Dallas restripes confusing Oak Cliff intersection

- City workers returned to a confusing Oak Cliff intersection with paint.

Earlier this week a crew painted over hand-drawn directions that someone spray painted in the 3-way intersection at Kings Highway and Tyler and Seventh streets in the Bishop Arts Districts.

The next day the city came out and put black paint over the markings. Workers returned Thursday to add yellow lane lines and white stop lines.

It’s believed the spray paint was added to try to help clear up the confusion. People who live and work near the area said there are accidents at the intersection all the time.

“You can hear the wrecks, right,” said Ryan Behring, who lives nearby and said he hears a crash every couple of weeks. “It’s a loud pop, so you're like, ‘Oh, it’s another one.’”

The group behind the makeshift lanes is called the "Transformation Department." Since they operate in secret, a man with the department asked FOX 4 not to show his face. But whatever you call them, they are getting noticed.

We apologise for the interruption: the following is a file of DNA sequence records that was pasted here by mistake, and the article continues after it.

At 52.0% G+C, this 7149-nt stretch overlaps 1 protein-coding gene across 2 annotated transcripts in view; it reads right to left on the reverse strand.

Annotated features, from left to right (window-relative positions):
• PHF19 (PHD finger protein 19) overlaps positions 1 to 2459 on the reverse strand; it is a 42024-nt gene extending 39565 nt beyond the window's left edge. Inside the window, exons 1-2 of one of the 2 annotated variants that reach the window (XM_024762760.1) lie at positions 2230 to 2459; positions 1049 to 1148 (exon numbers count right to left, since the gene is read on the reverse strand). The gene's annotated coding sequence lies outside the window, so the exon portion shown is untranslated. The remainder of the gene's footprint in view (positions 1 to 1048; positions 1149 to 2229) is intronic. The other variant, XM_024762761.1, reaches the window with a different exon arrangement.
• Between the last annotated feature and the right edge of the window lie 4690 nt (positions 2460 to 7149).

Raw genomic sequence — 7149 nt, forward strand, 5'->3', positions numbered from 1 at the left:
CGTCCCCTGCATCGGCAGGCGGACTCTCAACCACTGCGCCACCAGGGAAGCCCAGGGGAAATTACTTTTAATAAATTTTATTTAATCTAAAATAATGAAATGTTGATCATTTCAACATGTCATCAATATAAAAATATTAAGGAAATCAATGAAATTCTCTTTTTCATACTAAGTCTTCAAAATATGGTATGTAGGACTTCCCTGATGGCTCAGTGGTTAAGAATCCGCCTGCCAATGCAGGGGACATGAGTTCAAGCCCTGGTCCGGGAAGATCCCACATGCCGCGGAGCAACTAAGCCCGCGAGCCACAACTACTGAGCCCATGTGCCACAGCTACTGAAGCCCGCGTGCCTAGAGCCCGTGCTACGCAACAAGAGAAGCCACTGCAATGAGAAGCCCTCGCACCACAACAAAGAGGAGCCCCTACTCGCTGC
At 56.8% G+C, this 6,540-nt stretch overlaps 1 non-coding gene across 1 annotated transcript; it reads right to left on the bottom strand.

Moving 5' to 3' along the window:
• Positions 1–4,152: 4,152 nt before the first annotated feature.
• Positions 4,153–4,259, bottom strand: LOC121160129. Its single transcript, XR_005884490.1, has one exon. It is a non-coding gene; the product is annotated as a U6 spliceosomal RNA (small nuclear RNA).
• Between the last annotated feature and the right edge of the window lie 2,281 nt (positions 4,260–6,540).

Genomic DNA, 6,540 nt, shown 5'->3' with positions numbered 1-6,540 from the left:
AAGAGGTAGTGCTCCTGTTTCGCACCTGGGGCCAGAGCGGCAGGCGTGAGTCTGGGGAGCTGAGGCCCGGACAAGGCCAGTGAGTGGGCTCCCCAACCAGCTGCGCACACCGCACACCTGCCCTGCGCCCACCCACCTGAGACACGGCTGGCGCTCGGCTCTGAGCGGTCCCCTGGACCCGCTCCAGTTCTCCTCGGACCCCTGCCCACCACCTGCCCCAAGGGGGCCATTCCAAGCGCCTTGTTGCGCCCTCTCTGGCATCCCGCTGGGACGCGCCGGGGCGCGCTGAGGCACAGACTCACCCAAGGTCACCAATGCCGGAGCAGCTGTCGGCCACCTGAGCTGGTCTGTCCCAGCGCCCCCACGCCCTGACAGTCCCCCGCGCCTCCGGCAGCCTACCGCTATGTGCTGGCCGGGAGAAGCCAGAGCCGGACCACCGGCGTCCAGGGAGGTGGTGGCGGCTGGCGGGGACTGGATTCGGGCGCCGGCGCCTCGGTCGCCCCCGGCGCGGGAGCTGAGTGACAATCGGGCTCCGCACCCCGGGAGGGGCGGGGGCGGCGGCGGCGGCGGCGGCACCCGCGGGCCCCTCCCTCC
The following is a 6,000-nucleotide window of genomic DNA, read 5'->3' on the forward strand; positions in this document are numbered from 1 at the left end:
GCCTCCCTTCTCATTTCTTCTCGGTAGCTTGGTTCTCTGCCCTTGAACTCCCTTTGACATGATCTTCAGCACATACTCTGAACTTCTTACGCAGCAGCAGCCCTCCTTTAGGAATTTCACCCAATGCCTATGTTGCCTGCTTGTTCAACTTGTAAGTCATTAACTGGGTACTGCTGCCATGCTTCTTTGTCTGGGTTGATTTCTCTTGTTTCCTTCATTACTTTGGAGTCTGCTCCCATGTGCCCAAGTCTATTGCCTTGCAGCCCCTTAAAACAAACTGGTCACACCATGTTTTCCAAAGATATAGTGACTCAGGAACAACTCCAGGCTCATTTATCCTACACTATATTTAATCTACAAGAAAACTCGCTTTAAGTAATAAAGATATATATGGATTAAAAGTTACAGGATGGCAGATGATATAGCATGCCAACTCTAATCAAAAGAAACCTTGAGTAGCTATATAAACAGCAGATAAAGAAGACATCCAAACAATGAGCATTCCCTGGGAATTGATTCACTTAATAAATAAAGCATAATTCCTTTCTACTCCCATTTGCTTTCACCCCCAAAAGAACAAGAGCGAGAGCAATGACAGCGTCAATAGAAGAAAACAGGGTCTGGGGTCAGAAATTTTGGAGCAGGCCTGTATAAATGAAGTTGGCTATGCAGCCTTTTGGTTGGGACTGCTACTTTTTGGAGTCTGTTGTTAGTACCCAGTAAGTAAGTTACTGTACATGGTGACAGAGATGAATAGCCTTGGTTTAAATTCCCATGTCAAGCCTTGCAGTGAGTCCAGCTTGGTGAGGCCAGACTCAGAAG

"We do appreciate the City of Dallas for coming out and putting effort toward it," the group spokesperson said. "We want to make better streets for kids, for seniors, for someone who lives around the street."

The group first started with a bike lane project near North Polk and Kings. The movement is similar to other 'transformation departments' in places like New York and Boston.

But not everyone is behind what the group is doing. Councilman Scott Griggs shared a note from the city department on Thursday asking the group to call 311 so the improvements can be installed "collaboratively and safely." It warned the markings are "illegal" and often "endanger themselves and the traveling public."

"This intersection is more unsafe when it is left alone than it was for us to come out and try to make it better," the group spokesman said. "Streets are the city's greatest public space, and they belong to everybody. And so everybody should have a say on the streets and who can use them."

The group, which has now grown to about a dozen people, is already searching for its next guerilla movement.

The city does have plans to convert Tyler Street into a two-way road, but it's unclear how exactly that might change the intersection.

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